California’s Strategy Fails as Feds Pressure States to Conserve Colorado River Water

The Department of Interior has indicated that if states don’t cooperate on dividing Colorado River water, more cuts may be on the way.

The agency indicated that California could also face cutbacks, which means that the state’s wait-and-see strategy may have fallen short.

California has senior water rights to the Colorado River, and so far, that has worked in its favor.

‘A Foundation of Racism’: California’s Antiquated Water Rights System Faces New Scrutiny

It’s an arcane system of water law that dates back to the birth of California — an era when 49ers used sluice boxes and water cannons to scour gold from Sierra Nevada foothills and when the state government promoted the extermination of Native people to make way for white settlers.

Today, this antiquated system of water rights still governs the use of the state’s supplies, but it is now drawing scrutiny like never before.

Opinion: Imperial Valley Takes its Colorado River Senior Water Rights Seriously

Drought and population growth have taken their toll on the Colorado River, pushing it to historic lows.

As we work together with our neighboring states and the federal government on a long-term solution, many eyes are focused on the Imperial Valley, because of its senior water rights. And as much as we believe in upholding the rule of law, we are equally committed to being responsible water users and doing our part to keep the river healthy enough to meet the needs of all seven states.


(Editor’s Note: Stephen Benson is a farmer in California’s Imperial Valley, a board member of Imperial Valley Water (IVH2O), former board member of the Imperial Irrigation District and a current board member of the Family Farm Alliance and Imperial Valley Vegetable Growers Association. He can be reached at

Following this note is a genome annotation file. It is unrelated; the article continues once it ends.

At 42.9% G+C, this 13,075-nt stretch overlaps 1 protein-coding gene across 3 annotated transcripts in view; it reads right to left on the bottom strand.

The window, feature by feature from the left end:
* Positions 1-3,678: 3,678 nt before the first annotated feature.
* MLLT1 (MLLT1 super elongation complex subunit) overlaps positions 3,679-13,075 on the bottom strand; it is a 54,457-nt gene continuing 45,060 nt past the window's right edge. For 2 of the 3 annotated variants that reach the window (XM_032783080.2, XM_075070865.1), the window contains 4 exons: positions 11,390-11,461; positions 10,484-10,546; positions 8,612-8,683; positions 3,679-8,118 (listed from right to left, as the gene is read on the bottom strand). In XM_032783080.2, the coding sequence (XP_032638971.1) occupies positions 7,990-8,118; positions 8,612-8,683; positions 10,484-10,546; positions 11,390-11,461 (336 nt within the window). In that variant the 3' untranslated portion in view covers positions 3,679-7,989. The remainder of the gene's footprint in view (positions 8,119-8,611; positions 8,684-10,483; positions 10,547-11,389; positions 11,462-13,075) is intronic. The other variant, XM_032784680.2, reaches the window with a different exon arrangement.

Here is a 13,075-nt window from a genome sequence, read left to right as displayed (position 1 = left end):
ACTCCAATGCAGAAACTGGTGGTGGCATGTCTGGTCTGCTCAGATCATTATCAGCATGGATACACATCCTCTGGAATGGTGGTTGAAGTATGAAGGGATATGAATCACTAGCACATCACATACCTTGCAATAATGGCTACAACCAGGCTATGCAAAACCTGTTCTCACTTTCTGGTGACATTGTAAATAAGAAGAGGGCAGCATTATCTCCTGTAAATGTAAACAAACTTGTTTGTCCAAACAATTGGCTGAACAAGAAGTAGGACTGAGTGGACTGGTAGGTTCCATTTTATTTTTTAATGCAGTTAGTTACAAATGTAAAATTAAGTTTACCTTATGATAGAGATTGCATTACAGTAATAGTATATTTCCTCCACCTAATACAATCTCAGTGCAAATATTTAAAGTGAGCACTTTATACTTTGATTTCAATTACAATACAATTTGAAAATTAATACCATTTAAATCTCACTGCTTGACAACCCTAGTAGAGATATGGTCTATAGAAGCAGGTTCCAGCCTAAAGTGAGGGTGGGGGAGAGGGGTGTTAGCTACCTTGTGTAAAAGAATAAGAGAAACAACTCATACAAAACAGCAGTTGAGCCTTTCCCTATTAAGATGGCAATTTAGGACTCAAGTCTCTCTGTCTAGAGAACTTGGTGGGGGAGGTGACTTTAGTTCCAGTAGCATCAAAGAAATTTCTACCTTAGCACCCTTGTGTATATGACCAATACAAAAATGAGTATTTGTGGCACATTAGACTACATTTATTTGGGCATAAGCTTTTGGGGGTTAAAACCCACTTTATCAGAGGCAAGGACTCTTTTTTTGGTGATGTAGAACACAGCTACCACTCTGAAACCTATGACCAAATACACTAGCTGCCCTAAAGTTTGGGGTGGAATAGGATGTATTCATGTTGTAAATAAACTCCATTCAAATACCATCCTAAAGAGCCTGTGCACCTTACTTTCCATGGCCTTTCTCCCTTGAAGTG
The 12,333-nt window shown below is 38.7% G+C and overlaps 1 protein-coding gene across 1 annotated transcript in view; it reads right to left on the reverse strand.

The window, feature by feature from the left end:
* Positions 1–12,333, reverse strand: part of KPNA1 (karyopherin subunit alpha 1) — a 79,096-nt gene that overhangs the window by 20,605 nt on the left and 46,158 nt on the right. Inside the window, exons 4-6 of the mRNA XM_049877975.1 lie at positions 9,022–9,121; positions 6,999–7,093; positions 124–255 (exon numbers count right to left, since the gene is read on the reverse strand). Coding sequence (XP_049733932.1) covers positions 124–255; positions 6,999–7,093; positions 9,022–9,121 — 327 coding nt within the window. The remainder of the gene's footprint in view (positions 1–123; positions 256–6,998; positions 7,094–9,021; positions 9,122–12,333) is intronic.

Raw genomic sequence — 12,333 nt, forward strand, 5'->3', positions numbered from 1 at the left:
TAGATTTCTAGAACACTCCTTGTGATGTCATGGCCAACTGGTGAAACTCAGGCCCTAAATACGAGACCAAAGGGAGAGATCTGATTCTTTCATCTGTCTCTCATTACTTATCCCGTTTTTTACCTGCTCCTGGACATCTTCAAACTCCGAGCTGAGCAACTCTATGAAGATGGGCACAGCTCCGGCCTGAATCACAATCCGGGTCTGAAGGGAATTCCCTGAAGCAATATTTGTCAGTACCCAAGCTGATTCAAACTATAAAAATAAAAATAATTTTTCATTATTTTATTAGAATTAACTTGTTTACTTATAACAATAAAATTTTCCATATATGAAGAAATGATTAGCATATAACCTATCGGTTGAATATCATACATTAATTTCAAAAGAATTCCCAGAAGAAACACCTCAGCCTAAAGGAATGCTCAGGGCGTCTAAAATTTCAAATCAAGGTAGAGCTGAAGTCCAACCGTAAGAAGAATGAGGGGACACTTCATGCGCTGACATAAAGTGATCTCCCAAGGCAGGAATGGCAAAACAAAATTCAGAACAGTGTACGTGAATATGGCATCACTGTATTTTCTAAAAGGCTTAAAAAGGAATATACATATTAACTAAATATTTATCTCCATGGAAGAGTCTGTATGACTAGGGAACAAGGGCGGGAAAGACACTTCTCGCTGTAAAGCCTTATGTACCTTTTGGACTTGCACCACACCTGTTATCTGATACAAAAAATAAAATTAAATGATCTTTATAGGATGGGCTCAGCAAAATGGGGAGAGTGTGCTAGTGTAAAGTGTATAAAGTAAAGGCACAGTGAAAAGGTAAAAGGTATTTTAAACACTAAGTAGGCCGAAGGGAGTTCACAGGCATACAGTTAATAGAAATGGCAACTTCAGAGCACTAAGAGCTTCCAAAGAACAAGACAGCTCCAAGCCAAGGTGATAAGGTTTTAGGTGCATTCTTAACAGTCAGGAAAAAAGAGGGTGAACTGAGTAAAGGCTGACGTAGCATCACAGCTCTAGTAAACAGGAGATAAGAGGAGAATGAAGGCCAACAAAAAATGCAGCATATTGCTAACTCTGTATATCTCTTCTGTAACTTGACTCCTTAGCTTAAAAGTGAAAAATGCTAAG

USDA Undersecretary Meets with Imperial Irrigation District

The Undersecretary of the United States Department of Agriculture, Robert Bonnie, privately met with the Imperial Irrigation District. The meeting started at 4:00pm Sunday and took place in El Centro.

During the meeting, Bonnie and the IID discussed the Western Water Policy and irrigation assistance to southeastern California farmers and ranchers.

PPIC Video: Surplus and Shortage — California’s Water Balancing Act

Sandy Kerl of the San Diego County Water Authority said that investing in reservoir capacity was key after the county suffered a crippling drought in the late ‘80s. “We now have enough storage capacity…to sustain the population at a 75% service level for six months,” she said.

Kerl made the comment during the PPIC Water Policy Center’s annual fall conference in Sacramento on November 18.

Opinion: Newsom’s Water Strategy Needs to Go a Step Further

Two weeks ago, Gov. Gavin Newsom released his water supply strategy, which is designed to address California’s warming climate and increasing drought intensity. Central to this strategy is expanding storage to capture water during wet periods and to help urban and agricultural users make it through dry times.

But why stop there? What about storing water for the environment?

Opinion: Conservation Alone Won’t Solve California’s Water Crisis. We Need More Infrastructure.

The question persists even though it shouldn’t: Can California conserve its way out of this drought?

The answer is clearly no. But then again, if water policy in California were as clear as water itself, Jake Gittes would never have been told to “forget it.”

Water Authority General Manager Sandra Kerl Named CUWA Board Chair

San Diego County Water Authority General Manager Sandra L. Kerl is taking the reins as board chair of California Urban Water Agencies (CUWA), a nonprofit corporation that supports development of sound water policy statewide.

The Water Authority is one of 11 member agencies of CUWA that are collectively responsible for serving drinking water to about two-thirds of California’s population. As the united voice for the state’s largest urban water purveyors, CUWA provides a technical perspective to promote common understanding and consensus-based solutions for urban water issues.

Opinion: Anti-Growth Commission Spikes Desal

By rejecting the plan for a desalination plant in Orange County last week, the California Coastal Commission surrendered to environmental interests fundamentally committed to a world of restrictions rather than abundance. Rather than embrace innovation and technology, the commission has chosen to place the interests of a few activists over the interests of Californians.

California, Arizona and Nevada Face Major Water Cutbacks From the Colorado River

Because of the megadrought that’s gripping the southwestern United States, the federal government is cutting back how much water it delivers to California, Arizona and Nevada by a lot, about as much as Las Vegas uses in a year. It’s something water managers never thought they’d have to do. Alex Hager reports on the Colorado River from member station KUNC in Greeley, Colo., and joins us now to explain what’s going on. So decades ago, the U.S. built huge dams on the Colorado River specifically to store water as insurance against droughts. Why isn’t that system working now?